By Steven Pressfield | Published: June 18, 2014
About six weeks ago, Seth Godin (Tribes, Linchpin, Squidoo, The Icarus Deception, HugDug.com) ran an announcement on his blog. He invited 15 people to apply to spend a week with him this summer in a seminar for young artists and entrepreneurs. Tuition free.
My first thought when I read this was, “Wow, what a generous offer! Is Seth a great guy or what?”
My second thought was, “What a life-changer this could be for a young person who was ready to profit from the experience.”
A few days later I was talking to my young friend Liam Bowler. “Did you see that announcement on Seth Godin’s blog?” he said. “I just sent in my application.”
[Spoiler alert: the period for applications is over; Liam didn’t get in.]
I got to thinking about Seth’s seminar. Why did it sound so exciting to me? Why did I imagine it would be such a game-changer for the participants? Why was I rooting so hard for Liam to be chosen?
The content of the seminar, I knew, would be strictly secondary. It wouldn’t matter whether the group focused on marketing or creativity or whether the Rangers stood a chance against the Kings in the Stanley Cup finals. Seth could conduct the event in Mandarin Chinese and it would still be great.
What would count for the participants would be one thing only: that they would get to work with Seth.
That would be everything.
They’d get to see how Seth’s mind works, what kind of questions he asks, what his attitude is toward problems and toward opportunities; how he takes his tea, what he thinks is funny, how he steams noodles for lunch, what he does when he’s stuck.
This kind of in-person exposure is priceless.
Because it shows each participant, perhaps for the first time in his or her life, that there is such a thing as a person like Seth.
Yes, there is a guy who, when he has a great idea, runs with it without asking anyone’s permission but his own.
Yes, there is a guy who has terrible ideas and does the exact same thing.
(By definition, a terrible Seth-idea is a great idea seven years ahead of its time.)
Yes, there is someone who sees around corners. Who thinks in ways your Biz School profs never imagined. And yes, he’s just a normal human being like you and me.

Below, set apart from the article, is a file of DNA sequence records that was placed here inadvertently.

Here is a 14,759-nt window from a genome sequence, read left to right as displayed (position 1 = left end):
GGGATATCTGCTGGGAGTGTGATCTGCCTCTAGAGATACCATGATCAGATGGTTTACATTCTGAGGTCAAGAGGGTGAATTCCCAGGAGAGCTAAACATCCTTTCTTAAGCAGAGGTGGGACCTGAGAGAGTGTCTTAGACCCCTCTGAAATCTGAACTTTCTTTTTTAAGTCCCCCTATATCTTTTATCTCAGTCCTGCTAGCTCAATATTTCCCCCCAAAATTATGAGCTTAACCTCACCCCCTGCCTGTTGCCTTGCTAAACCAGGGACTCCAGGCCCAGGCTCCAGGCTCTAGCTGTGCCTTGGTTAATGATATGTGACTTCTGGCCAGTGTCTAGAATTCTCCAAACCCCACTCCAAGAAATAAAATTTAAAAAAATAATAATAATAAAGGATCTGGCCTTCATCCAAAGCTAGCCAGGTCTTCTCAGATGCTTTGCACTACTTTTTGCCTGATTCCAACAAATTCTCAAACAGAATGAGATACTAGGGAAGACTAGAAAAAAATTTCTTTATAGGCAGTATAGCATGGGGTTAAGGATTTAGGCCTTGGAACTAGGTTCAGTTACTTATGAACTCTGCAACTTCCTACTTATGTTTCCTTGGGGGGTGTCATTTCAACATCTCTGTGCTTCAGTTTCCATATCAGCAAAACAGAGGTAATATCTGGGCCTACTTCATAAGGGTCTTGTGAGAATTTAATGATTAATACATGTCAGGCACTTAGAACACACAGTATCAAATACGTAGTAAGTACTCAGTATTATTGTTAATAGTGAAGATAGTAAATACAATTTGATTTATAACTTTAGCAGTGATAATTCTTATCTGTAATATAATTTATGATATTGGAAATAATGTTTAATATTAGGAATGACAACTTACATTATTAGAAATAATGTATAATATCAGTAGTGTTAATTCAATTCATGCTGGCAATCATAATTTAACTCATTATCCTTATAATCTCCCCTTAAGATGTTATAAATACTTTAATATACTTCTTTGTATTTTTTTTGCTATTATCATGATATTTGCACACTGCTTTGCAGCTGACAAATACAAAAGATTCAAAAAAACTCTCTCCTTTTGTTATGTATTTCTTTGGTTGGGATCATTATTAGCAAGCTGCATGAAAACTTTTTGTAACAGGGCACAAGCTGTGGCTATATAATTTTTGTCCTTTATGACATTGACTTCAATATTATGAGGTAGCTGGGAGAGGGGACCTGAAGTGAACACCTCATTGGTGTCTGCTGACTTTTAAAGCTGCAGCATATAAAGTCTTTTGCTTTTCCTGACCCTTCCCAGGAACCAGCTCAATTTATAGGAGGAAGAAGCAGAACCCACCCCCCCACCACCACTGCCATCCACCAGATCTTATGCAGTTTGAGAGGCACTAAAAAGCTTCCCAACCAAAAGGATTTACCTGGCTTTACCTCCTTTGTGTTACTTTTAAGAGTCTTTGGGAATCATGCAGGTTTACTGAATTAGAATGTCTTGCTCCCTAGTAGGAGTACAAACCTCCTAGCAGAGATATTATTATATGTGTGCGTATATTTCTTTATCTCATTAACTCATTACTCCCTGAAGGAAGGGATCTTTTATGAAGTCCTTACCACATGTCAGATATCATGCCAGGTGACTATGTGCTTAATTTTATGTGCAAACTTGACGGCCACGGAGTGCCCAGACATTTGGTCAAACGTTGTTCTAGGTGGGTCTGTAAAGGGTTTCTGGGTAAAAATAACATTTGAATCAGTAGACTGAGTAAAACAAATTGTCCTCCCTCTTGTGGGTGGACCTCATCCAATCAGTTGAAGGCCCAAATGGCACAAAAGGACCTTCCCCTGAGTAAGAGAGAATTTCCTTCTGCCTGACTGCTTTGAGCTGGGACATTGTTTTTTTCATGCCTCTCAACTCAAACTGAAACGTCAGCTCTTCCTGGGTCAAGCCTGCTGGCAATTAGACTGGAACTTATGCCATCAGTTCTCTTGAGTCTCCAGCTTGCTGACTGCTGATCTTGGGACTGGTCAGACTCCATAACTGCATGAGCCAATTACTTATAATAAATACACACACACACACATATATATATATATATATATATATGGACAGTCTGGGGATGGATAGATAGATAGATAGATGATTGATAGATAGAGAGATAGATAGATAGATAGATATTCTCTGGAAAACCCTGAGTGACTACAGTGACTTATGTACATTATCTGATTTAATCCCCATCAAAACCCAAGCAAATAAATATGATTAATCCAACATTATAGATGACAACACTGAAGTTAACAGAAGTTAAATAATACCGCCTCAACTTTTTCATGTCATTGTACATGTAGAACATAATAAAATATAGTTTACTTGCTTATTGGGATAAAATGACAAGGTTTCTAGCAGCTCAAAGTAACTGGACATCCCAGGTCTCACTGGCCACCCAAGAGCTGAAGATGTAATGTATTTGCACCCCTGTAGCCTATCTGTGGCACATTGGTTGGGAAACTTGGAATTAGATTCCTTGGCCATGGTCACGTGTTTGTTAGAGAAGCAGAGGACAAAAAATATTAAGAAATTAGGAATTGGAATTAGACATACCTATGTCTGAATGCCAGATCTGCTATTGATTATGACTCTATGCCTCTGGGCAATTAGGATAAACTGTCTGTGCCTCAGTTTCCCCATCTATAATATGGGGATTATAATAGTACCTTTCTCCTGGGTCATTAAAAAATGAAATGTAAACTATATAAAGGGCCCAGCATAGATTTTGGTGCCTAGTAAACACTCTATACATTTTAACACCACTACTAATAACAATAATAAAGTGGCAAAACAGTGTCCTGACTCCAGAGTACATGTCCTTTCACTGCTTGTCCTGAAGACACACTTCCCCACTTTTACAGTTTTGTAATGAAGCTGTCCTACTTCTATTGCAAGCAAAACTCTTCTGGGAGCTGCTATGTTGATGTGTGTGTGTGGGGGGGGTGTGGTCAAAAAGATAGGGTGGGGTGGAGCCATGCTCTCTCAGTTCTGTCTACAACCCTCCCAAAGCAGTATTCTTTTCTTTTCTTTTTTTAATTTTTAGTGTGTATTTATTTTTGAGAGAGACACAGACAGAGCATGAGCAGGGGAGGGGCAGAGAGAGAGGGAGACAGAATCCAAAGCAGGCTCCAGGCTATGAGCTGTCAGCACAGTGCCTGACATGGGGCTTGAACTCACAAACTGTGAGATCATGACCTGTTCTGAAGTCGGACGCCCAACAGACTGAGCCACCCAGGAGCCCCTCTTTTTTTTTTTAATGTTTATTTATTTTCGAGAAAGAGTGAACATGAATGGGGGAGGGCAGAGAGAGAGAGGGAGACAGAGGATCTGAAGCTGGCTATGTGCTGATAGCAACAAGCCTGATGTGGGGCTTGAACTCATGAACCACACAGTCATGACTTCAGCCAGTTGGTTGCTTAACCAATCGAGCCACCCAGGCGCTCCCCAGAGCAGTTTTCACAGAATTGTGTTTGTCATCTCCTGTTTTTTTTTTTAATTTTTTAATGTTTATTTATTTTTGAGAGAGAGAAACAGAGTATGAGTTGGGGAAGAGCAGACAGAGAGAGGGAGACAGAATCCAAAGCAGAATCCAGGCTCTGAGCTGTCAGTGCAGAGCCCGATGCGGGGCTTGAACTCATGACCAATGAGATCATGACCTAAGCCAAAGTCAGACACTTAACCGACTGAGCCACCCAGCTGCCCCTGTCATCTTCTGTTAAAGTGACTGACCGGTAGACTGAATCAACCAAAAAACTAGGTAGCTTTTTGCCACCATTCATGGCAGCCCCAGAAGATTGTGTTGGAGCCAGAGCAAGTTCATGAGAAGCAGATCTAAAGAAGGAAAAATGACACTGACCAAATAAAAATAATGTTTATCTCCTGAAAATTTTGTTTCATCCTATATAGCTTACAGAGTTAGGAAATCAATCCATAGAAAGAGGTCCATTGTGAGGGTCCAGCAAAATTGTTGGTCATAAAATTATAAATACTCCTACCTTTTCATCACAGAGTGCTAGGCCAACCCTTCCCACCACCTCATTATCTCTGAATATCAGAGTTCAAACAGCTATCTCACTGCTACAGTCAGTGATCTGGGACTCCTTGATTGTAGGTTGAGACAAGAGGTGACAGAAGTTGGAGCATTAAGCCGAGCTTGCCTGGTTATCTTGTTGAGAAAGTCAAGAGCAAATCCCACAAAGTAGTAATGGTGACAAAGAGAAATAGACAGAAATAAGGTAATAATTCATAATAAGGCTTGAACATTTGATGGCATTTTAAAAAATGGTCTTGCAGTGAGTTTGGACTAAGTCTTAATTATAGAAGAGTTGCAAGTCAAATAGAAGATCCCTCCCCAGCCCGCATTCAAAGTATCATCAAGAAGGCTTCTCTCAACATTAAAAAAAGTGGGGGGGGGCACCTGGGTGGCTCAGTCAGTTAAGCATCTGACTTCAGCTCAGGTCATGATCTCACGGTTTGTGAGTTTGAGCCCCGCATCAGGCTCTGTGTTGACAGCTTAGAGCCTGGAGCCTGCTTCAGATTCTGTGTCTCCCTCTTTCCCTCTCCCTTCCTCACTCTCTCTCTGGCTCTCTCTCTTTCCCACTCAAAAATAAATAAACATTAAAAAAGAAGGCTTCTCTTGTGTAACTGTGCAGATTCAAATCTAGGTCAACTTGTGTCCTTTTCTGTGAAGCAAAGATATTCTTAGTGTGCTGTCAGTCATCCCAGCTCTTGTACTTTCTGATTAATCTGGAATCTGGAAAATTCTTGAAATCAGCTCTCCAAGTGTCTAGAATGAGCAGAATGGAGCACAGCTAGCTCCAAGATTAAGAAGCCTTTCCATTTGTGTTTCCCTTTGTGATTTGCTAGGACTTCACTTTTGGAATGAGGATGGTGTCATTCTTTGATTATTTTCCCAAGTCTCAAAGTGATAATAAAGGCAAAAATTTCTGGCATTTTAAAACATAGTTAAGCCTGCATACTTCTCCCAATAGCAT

Here are Seth’s primary principles, as I understand them:
1. Don’t wait to be picked. Pick yourself.
2. Go for the weird. Pursue what you love, no matter how marginal or seemingly uncommercial.
3. Be resourceful. Use every bit of leverage you can think of—people, ideas, funding sources.
4. Be brave. Seth has two phrases that he uses about ventures he’s about to launch: “This might not work” and “This might work.” These are the only possible outcomes. Why worry?
I consider Seth a friend, even though we’ve only spent a few hours together all told. You get it fast with Seth because he embodies the principles he teaches. That’s why watching him make a phone call is worth more than a semester at Harvard. You will never make a phone call the same way again.
But back to Liam.
Liam didn’t get picked. He will not be among the lucky fifteen this summer.
But wait, isn’t Seth’s first principle, “Don’t wait to be picked?”
Liam gets it. He is already talking about “the Big Seth in my mind.” In other words, everything that he (or anyone) might learn by being up close and personal with Seth, he already knows.
We don’t really need to attend Seth’s seminar, wonderful as it will be.
What we would have come away with, we can come away with on our own.
We all understand the stuff that Seth embodies. We know we have to be bold. We know we must embrace our own weirdness, that we have to think like professionals at the same time that we’re kicking down doors and taking names. We know we have to thrash and sweat, and we know we have to deliver.
All that’s in our wiring already.
What spending a week with Seth does is it gives us permission to be like Seth. To do the same stuff he does, only do it for ourselves.
“So why,” Liam says, “can’t I perform that process myself? No reason at all. I can.”
There it is. Liam has just applied in his own heart and been accepted.
Seth would approve.
P.S. Below is the text of Seth’s original May 28th announcement:
If you’re about to leap, working on something important and generous, perhaps it makes sense to come to my office for a week this summer.
I’m hosting a seminar for 15 people in late July. You can find out all the details right here.
It’s for people early in their career, people with a proven track record of standing up and picking themselves, of doing work that matters. Tuition is free.
Applications are due right away.
If you know someone who might benefit from this, please let them know.